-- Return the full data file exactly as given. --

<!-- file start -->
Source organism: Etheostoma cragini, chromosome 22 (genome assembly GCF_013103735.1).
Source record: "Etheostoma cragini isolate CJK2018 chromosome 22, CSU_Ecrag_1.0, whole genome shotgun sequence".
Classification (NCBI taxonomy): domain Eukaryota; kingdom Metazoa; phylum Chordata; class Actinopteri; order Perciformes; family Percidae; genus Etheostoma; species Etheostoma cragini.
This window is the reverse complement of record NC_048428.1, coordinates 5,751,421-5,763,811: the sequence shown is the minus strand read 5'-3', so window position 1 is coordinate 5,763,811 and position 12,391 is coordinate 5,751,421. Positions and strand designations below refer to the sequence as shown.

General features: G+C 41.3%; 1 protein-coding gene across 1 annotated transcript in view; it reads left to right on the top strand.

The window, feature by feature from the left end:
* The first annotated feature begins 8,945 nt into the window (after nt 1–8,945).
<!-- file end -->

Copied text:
Source organism: Etheostoma cragini, chromosome 22 (genome assembly GCF_013103735.1).
Source record: "Etheostoma cragini isolate CJK2018 chromosome 22, CSU_Ecrag_1.0, whole genome shotgun sequence".
Classification (NCBI taxonomy): domain Eukaryota; kingdom Metazoa; phylum Chordata; class Actinopteri; order Perciformes; family Percidae; genus Etheostoma; species Etheostoma cragini.
This window is the reverse complement of record NC_048428.1, coordinates 5,751,421-5,763,811: the sequence shown is the minus strand read 5'-3', so window position 1 is coordinate 5,763,811 and position 12,391 is coordinate 5,751,421. Positions and strand designations below refer to the sequence as shown.

General features: G+C 41.3%; 1 protein-coding gene across 1 annotated transcript in view; it reads left to right on the top strand.

The window, feature by feature from the left end:
* The first annotated feature begins 8,945 nt into the window (after nt 1–8,945).